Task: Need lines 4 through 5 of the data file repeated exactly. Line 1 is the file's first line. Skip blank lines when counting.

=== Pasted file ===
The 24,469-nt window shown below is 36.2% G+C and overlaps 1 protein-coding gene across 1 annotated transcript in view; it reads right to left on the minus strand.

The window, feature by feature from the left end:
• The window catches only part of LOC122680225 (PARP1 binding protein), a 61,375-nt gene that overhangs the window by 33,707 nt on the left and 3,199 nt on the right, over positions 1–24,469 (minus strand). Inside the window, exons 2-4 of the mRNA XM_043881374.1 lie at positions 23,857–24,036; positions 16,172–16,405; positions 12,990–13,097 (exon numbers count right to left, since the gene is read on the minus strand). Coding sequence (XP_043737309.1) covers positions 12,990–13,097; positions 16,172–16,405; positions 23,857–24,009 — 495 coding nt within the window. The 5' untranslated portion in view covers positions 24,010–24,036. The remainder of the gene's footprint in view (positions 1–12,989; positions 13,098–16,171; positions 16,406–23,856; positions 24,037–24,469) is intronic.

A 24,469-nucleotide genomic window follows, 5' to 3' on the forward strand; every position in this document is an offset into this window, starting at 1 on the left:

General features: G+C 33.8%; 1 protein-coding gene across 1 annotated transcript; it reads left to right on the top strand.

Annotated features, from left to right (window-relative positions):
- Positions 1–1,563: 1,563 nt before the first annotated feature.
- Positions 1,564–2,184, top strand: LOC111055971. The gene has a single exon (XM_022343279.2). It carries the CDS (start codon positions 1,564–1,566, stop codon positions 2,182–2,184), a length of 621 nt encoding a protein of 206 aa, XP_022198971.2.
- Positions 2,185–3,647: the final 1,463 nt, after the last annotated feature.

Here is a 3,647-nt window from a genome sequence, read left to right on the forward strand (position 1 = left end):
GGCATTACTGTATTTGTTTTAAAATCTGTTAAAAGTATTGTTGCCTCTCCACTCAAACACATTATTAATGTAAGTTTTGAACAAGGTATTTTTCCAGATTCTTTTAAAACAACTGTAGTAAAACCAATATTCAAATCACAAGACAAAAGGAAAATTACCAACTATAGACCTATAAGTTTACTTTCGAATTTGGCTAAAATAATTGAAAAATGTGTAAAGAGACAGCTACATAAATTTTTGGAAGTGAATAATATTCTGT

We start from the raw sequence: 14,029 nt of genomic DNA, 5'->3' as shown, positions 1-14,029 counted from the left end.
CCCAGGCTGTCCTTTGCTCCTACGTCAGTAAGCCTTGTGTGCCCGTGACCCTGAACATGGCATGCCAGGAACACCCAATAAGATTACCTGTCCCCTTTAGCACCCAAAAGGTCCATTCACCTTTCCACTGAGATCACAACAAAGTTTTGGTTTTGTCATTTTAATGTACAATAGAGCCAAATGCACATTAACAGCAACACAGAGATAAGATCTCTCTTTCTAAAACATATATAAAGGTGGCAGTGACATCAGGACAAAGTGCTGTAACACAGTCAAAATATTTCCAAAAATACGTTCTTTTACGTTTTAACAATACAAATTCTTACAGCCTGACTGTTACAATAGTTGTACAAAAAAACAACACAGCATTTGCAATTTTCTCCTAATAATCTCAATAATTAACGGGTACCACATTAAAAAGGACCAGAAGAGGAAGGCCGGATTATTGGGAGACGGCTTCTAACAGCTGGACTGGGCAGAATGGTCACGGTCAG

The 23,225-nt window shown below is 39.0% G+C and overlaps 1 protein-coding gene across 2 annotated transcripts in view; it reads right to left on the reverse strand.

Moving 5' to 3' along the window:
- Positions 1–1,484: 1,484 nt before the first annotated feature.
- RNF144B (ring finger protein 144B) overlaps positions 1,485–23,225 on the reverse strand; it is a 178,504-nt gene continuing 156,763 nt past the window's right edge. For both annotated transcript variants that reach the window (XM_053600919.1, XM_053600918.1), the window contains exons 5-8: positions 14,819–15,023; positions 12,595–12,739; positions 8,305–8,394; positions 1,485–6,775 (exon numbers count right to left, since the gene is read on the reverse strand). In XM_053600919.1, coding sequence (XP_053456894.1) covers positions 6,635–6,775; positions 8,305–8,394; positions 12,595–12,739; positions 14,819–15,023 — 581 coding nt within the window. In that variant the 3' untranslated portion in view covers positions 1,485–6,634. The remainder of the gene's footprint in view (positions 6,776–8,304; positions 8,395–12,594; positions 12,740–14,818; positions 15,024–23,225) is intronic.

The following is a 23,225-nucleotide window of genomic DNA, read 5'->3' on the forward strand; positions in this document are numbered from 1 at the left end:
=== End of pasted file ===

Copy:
A 24,469-nucleotide genomic window follows, 5' to 3' on the forward strand; every position in this document is an offset into this window, starting at 1 on the left:

General features: G+C 33.8%; 1 protein-coding gene across 1 annotated transcript; it reads left to right on the top strand.